In 2018, KFC had a huge problem. A supply chain issue caused problems for nearly 90 percent of its UK locations. The result? Around eight hundred locations ran out of a key ingredient: Chicken.
Understandably, customers felt frustrated by the inconvenience. But when they opened their newspapers that Friday, they got the apology they craved. A full page ad showed an empty paper bucket, strewn with a dusting of crumbs. Instead of KFC's usual logo, it had a cheeky message: "FCK."
Even if customers were annoyed by the disruption, most had to laugh. KFC knew it was in hot water, and the humorous ad—coupled with a paragraph explaining the situation—helped.
No one expects to apologize to their customers. But when unexpected situations arise, apologies are necessary.
Read on to learn four key components of an effective apology—plus examples you can review for inspiration in a pinch.
Be An Empathetic Listener
When something goes wrong, customers will let you know. Whether you're dealing with one unhappy customer or a giant PR disaster, it's important to listen with empathy.
What does empathetic listening look like? Empathy is built on deeply felt understanding, coupled with warmth and support. In practice, this translates to elements such as:
- Asking for, and using, customers' names in conversation
- Taking note of specific details
- Using follow up questions to gather information
- Leaning on active listening techniques
- Using a calm, patient tone, even if the customer is angry
When disaster strikes, empathetic listening helps you avoid digging your company into a deeper hole. This can occur if customers feel you aren't being honest, or if you're brushing their concerns aside.
Best of all, you can foster a culture of empathetic listening before a problem ever occurs. Companies that are always receptive to feedback can get ahead of issues before they devolve into chaos. Plus, customers who trust your company are more likely to be patient if a problem does occur.
If a PR crisis erupts, the worst thing you can do is deny the issue. It won't help you save face, and may end up making customers even angrier. That's why taking responsibility is crucial.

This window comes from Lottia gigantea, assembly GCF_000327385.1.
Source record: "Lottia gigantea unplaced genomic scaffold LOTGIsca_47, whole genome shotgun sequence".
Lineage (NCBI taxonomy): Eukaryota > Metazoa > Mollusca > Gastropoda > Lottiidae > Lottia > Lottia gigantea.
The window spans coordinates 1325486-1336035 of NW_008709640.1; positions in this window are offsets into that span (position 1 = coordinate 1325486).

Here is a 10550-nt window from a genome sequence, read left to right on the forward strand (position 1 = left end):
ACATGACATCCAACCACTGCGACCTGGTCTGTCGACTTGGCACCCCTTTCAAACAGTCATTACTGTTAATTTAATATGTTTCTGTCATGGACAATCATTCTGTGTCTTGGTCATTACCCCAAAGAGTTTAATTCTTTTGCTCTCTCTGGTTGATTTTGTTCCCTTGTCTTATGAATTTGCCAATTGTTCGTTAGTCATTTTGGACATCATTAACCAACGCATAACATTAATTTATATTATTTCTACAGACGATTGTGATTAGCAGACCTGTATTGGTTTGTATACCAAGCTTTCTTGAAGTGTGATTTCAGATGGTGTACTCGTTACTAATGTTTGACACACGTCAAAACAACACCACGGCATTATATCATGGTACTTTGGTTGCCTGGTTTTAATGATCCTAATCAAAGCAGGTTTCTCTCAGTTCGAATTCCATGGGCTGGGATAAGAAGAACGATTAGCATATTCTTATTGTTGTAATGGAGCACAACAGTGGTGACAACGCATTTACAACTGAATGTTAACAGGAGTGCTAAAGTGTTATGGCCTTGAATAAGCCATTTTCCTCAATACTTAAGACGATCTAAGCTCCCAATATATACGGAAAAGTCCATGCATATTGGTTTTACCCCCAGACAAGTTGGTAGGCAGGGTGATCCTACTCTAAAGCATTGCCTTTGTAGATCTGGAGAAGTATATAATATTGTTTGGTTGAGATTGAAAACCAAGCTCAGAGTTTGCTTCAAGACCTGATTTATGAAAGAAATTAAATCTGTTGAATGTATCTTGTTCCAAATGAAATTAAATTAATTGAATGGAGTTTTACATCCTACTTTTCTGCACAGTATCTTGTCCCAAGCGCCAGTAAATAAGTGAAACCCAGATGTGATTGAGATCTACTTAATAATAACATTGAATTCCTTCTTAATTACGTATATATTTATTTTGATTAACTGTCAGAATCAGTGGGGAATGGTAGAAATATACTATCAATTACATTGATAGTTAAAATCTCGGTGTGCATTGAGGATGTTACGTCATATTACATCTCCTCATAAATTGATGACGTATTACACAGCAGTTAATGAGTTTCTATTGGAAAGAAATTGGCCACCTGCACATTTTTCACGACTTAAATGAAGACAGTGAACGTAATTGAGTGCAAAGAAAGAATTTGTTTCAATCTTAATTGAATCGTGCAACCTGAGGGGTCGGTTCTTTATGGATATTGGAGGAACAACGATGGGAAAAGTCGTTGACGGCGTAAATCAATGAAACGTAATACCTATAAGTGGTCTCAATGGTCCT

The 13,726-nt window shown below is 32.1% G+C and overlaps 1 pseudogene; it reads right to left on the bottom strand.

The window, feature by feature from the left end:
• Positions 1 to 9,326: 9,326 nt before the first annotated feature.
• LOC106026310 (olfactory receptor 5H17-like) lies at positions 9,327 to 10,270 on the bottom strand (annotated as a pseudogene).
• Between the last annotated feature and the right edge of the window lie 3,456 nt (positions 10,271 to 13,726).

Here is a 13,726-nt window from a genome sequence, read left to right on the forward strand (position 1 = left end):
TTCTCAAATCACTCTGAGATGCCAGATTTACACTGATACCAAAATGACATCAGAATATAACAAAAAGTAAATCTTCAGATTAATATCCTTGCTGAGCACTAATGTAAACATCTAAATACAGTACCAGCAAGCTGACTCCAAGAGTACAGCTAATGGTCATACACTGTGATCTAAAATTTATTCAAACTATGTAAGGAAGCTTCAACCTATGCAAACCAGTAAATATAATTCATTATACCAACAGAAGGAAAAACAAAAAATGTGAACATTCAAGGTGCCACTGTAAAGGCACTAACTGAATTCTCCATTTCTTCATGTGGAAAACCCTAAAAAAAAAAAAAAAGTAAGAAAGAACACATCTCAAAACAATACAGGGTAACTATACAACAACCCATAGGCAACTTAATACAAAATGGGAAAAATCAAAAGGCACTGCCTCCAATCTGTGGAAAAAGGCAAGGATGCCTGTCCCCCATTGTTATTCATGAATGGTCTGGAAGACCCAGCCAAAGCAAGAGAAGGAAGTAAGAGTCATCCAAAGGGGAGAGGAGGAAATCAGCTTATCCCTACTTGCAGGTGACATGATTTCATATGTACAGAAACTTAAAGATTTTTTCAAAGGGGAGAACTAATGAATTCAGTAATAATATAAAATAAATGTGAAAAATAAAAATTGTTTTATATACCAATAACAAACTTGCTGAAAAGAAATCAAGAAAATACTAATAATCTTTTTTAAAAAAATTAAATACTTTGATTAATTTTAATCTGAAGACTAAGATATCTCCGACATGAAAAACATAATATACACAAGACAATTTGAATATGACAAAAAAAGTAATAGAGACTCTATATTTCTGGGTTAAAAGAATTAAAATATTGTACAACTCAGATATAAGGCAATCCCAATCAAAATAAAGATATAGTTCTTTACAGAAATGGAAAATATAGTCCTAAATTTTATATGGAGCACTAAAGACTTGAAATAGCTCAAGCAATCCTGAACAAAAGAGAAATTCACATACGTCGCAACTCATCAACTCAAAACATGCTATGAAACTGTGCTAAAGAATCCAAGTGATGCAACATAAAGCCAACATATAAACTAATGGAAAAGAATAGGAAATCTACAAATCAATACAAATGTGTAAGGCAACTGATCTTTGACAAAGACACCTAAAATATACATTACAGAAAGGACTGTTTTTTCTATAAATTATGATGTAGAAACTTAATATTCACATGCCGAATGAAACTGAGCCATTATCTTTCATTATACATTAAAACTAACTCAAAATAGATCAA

After all, social media and online reviews make it easy for customers to swap notes about issues. Your customers are smart, and they won't let you get away with lame excuses.
When it's time to fess up, there's no need to reinvent the wheel. Keep it simple by taking responsibility with a direct message such as:
- "We didn't foresee this issue."
- "We messed up."
- "We weren't prepared."
See how simple that is? It's hard to admit defeat in the moment, but customers will respect any company that owns up to its mistakes.
Explain What Happened
As part of your mea culpa, your company will need to explain what happened. A transparent explanation can provide peace of mind, quell customer inquiries and set the stage for repairing your image.
Across all industries and types of companies, common situations include:
- Flawed product designs
- Supply chain issues
- Problematic company policies drawing ire
- Price or rate hikes
- Safety or privacy issues
- Bad behavior by individual employees or representatives
Because these errors are so familiar, owning up to them can help an incident blow over more quickly.
If you skip this step, you'll open the door to wild speculation. Instead, your company should control the situation by offering a detailed explanation. Ultimately, explaining what happened will help you earn back your customers' trust.
There's one final ingredient to a good apology: Promising a solution. Along with listening and explaining, providing a path forward is a must.
Customers who feel angry or disappointed want to know that your business cares. Offering a solution that's proportional to the issue at hand is the best way to communicate that you value their business. (It will help you salvage your reputation, too.)
While your company will have to decide the best path forward, there are some tried and true solutions. Examples include:
- Replacements for recalled or flawed products
- Coupons or discounts for future purchases
- Vouchers for a future experience (such as a meal or hotel stay)
- Internal investigations
- Changes to your company policies
The exact solution you offer will depend on myriad factors, including what your company can afford to offer. The key is to choose a solution that will persuade customers to give you a second chance.
Of course, your solution might not satisfy every customer. Still, an imperfect solution is better than none at all. And most will appreciate your effort to make things right.
When In Doubt, Apologize
Every business owner hopes they'll never have to issue a public apology. But if something does go sideways, it pays to be prepared.
That's where tools like GoSite's Messenger come in. Whether you're issuing a coupon or an apology, a communications tool—plus an up-to-date contact hub—can help you send personalized messages, fast.
Want to learn more about communicating with customers? Check out Messenger today!